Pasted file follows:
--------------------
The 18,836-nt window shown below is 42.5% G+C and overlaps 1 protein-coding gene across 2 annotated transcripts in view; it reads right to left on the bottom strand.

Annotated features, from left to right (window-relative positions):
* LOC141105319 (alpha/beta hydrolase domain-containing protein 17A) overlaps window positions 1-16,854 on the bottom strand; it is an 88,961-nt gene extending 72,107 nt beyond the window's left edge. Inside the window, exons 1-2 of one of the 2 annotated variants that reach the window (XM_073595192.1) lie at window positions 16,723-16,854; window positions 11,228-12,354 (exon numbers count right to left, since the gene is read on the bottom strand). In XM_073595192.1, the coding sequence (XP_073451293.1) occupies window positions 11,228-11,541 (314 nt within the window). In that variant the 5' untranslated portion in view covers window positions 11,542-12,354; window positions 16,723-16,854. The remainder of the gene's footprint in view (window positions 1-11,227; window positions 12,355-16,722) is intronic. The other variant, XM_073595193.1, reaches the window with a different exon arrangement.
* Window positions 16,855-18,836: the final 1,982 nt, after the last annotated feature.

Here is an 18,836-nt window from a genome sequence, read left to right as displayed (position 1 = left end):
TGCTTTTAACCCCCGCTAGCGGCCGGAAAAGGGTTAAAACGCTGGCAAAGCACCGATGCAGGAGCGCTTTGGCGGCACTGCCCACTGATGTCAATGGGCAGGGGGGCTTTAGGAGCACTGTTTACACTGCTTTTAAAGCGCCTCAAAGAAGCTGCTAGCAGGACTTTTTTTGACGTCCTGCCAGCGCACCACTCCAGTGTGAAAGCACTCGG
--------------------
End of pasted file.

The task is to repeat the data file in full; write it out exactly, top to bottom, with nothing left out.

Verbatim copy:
The 18,836-nt window shown below is 42.5% G+C and overlaps 1 protein-coding gene across 2 annotated transcripts in view; it reads right to left on the bottom strand.

Annotated features, from left to right (window-relative positions):
* LOC141105319 (alpha/beta hydrolase domain-containing protein 17A) overlaps window positions 1-16,854 on the bottom strand; it is an 88,961-nt gene extending 72,107 nt beyond the window's left edge. Inside the window, exons 1-2 of one of the 2 annotated variants that reach the window (XM_073595192.1) lie at window positions 16,723-16,854; window positions 11,228-12,354 (exon numbers count right to left, since the gene is read on the bottom strand). In XM_073595192.1, the coding sequence (XP_073451293.1) occupies window positions 11,228-11,541 (314 nt within the window). In that variant the 5' untranslated portion in view covers window positions 11,542-12,354; window positions 16,723-16,854. The remainder of the gene's footprint in view (window positions 1-11,227; window positions 12,355-16,722) is intronic. The other variant, XM_073595193.1, reaches the window with a different exon arrangement.
* Window positions 16,855-18,836: the final 1,982 nt, after the last annotated feature.

Here is an 18,836-nt window from a genome sequence, read left to right as displayed (position 1 = left end):
TGCTTTTAACCCCCGCTAGCGGCCGGAAAAGGGTTAAAACGCTGGCAAAGCACCGATGCAGGAGCGCTTTGGCGGCACTGCCCACTGATGTCAATGGGCAGGGGGGCTTTAGGAGCACTGTTTACACTGCTTTTAAAGCGCCTCAAAGAAGCTGCTAGCAGGACTTTTTTTGACGTCCTGCCAGCGCACCACTCCAGTGTGAAAGCACTCGG